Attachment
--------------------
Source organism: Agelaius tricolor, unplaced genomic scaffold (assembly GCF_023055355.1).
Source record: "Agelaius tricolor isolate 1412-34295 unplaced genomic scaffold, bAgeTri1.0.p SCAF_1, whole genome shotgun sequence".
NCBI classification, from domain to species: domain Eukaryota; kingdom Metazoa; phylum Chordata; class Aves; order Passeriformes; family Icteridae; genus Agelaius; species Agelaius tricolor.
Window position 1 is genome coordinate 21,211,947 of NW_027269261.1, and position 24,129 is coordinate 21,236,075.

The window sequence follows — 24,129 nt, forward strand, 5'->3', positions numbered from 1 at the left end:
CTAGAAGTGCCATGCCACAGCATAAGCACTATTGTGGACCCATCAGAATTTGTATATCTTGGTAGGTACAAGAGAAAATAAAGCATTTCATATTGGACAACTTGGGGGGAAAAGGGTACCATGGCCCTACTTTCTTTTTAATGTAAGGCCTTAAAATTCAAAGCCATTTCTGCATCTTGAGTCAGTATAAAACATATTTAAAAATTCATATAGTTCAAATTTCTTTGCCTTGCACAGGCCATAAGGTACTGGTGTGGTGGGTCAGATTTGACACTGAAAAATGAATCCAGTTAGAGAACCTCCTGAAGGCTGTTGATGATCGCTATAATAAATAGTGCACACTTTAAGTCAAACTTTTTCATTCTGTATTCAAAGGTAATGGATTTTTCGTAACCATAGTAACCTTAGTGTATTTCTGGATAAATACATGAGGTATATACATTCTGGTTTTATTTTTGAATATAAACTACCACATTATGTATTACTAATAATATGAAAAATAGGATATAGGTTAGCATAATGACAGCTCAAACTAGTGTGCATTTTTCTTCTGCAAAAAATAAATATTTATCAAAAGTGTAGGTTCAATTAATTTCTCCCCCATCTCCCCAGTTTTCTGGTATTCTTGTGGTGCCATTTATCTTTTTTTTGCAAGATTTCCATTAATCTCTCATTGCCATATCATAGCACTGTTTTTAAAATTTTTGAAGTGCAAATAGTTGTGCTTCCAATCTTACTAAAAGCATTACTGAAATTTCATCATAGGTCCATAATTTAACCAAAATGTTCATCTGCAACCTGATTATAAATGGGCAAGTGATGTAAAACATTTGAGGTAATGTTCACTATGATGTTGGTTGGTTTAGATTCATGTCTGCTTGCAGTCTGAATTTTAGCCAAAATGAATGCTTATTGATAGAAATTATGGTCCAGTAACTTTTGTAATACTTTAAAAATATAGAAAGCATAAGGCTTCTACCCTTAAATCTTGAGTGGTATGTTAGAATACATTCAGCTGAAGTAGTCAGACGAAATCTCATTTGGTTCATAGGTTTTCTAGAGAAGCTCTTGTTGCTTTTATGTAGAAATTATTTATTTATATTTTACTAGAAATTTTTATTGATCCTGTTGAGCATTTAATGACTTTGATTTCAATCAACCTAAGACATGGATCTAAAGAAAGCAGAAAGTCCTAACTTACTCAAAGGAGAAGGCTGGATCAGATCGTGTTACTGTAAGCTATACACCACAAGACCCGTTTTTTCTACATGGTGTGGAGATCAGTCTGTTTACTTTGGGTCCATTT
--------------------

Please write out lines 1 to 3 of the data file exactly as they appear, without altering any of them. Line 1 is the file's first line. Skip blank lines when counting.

Source organism: Agelaius tricolor, unplaced genomic scaffold (assembly GCF_023055355.1).
Source record: "Agelaius tricolor isolate 1412-34295 unplaced genomic scaffold, bAgeTri1.0.p SCAF_1, whole genome shotgun sequence".
NCBI classification, from domain to species: domain Eukaryota; kingdom Metazoa; phylum Chordata; class Aves; order Passeriformes; family Icteridae; genus Agelaius; species Agelaius tricolor.